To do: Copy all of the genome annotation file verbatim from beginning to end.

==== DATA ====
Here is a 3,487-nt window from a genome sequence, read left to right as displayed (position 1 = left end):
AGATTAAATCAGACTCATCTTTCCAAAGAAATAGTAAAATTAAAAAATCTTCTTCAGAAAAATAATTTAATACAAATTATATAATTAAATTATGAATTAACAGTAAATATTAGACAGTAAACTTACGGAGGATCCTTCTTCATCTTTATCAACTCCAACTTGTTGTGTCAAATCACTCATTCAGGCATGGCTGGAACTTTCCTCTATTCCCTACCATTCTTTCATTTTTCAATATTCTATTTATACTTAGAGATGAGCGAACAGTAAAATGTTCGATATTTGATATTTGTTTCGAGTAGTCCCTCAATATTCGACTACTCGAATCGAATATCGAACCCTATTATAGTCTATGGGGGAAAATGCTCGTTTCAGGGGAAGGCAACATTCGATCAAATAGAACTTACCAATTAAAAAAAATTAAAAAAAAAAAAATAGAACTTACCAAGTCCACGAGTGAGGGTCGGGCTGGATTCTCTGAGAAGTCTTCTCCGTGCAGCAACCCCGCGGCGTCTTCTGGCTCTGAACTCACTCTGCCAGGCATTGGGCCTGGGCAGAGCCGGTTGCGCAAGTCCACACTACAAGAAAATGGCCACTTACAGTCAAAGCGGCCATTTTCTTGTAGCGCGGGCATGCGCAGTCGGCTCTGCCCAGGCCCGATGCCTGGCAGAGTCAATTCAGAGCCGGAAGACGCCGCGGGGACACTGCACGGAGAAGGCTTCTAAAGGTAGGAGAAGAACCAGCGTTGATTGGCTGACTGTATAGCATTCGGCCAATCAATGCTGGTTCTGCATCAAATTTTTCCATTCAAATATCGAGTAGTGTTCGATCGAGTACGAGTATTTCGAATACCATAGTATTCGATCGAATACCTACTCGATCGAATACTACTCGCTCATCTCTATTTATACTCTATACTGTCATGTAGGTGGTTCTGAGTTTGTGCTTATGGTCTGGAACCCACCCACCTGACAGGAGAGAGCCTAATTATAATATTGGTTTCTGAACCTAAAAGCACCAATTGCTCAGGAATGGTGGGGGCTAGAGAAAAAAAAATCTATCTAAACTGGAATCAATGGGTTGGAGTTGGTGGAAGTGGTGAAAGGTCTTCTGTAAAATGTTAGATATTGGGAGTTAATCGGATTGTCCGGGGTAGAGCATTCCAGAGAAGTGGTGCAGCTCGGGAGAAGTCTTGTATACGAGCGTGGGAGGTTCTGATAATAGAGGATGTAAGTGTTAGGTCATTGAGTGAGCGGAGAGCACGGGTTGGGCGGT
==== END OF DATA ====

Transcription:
Here is a 3,487-nt window from a genome sequence, read left to right as displayed (position 1 = left end):
AGATTAAATCAGACTCATCTTTCCAAAGAAATAGTAAAATTAAAAAATCTTCTTCAGAAAAATAATTTAATACAAATTATATAATTAAATTATGAATTAACAGTAAATATTAGACAGTAAACTTACGGAGGATCCTTCTTCATCTTTATCAACTCCAACTTGTTGTGTCAAATCACTCATTCAGGCATGGCTGGAACTTTCCTCTATTCCCTACCATTCTTTCATTTTTCAATATTCTATTTATACTTAGAGATGAGCGAACAGTAAAATGTTCGATATTTGATATTTGTTTCGAGTAGTCCCTCAATATTCGACTACTCGAATCGAATATCGAACCCTATTATAGTCTATGGGGGAAAATGCTCGTTTCAGGGGAAGGCAACATTCGATCAAATAGAACTTACCAATTAAAAAAAATTAAAAAAAAAAAAATAGAACTTACCAAGTCCACGAGTGAGGGTCGGGCTGGATTCTCTGAGAAGTCTTCTCCGTGCAGCAACCCCGCGGCGTCTTCTGGCTCTGAACTCACTCTGCCAGGCATTGGGCCTGGGCAGAGCCGGTTGCGCAAGTCCACACTACAAGAAAATGGCCACTTACAGTCAAAGCGGCCATTTTCTTGTAGCGCGGGCATGCGCAGTCGGCTCTGCCCAGGCCCGATGCCTGGCAGAGTCAATTCAGAGCCGGAAGACGCCGCGGGGACACTGCACGGAGAAGGCTTCTAAAGGTAGGAGAAGAACCAGCGTTGATTGGCTGACTGTATAGCATTCGGCCAATCAATGCTGGTTCTGCATCAAATTTTTCCATTCAAATATCGAGTAGTGTTCGATCGAGTACGAGTATTTCGAATACCATAGTATTCGATCGAATACCTACTCGATCGAATACTACTCGCTCATCTCTATTTATACTCTATACTGTCATGTAGGTGGTTCTGAGTTTGTGCTTATGGTCTGGAACCCACCCACCTGACAGGAGAGAGCCTAATTATAATATTGGTTTCTGAACCTAAAAGCACCAATTGCTCAGGAATGGTGGGGGCTAGAGAAAAAAAAATCTATCTAAACTGGAATCAATGGGTTGGAGTTGGTGGAAGTGGTGAAAGGTCTTCTGTAAAATGTTAGATATTGGGAGTTAATCGGATTGTCCGGGGTAGAGCATTCCAGAGAAGTGGTGCAGCTCGGGAGAAGTCTTGTATACGAGCGTGGGAGGTTCTGATAATAGAGGATGTAAGTGTTAGGTCATTGAGTGAGCGGAGAGCACGGGTTGGGCGGT